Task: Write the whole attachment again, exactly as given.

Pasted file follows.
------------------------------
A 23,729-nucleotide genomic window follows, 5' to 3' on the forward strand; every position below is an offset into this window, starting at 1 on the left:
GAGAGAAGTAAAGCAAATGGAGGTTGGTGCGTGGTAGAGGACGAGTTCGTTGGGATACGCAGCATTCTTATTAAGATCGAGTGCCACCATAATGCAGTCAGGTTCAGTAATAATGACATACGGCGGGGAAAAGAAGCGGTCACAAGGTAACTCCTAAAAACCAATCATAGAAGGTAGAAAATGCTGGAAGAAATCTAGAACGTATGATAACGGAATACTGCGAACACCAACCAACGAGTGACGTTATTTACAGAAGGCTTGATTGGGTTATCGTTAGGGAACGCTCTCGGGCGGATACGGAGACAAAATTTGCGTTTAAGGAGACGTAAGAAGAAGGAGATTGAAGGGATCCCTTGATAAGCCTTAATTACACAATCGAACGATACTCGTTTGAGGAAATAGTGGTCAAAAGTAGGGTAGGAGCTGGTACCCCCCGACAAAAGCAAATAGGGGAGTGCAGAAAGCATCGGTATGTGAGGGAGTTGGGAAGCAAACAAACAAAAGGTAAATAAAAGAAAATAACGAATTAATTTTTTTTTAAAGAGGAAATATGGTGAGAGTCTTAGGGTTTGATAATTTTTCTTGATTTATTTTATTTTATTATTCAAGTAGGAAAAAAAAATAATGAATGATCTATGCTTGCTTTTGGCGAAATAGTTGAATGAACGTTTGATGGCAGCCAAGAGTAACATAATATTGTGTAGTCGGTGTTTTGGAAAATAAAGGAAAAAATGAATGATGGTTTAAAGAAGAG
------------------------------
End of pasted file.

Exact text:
A 23,729-nucleotide genomic window follows, 5' to 3' on the forward strand; every position below is an offset into this window, starting at 1 on the left:
GAGAGAAGTAAAGCAAATGGAGGTTGGTGCGTGGTAGAGGACGAGTTCGTTGGGATACGCAGCATTCTTATTAAGATCGAGTGCCACCATAATGCAGTCAGGTTCAGTAATAATGACATACGGCGGGGAAAAGAAGCGGTCACAAGGTAACTCCTAAAAACCAATCATAGAAGGTAGAAAATGCTGGAAGAAATCTAGAACGTATGATAACGGAATACTGCGAACACCAACCAACGAGTGACGTTATTTACAGAAGGCTTGATTGGGTTATCGTTAGGGAACGCTCTCGGGCGGATACGGAGACAAAATTTGCGTTTAAGGAGACGTAAGAAGAAGGAGATTGAAGGGATCCCTTGATAAGCCTTAATTACACAATCGAACGATACTCGTTTGAGGAAATAGTGGTCAAAAGTAGGGTAGGAGCTGGTACCCCCCGACAAAAGCAAATAGGGGAGTGCAGAAAGCATCGGTATGTGAGGGAGTTGGGAAGCAAACAAACAAAAGGTAAATAAAAGAAAATAACGAATTAATTTTTTTTTAAAGAGGAAATATGGTGAGAGTCTTAGGGTTTGATAATTTTTCTTGATTTATTTTATTTTATTATTCAAGTAGGAAAAAAAAATAATGAATGATCTATGCTTGCTTTTGGCGAAATAGTTGAATGAACGTTTGATGGCAGCCAAGAGTAACATAATATTGTGTAGTCGGTGTTTTGGAAAATAAAGGAAAAAATGAATGATGGTTTAAAGAAGAG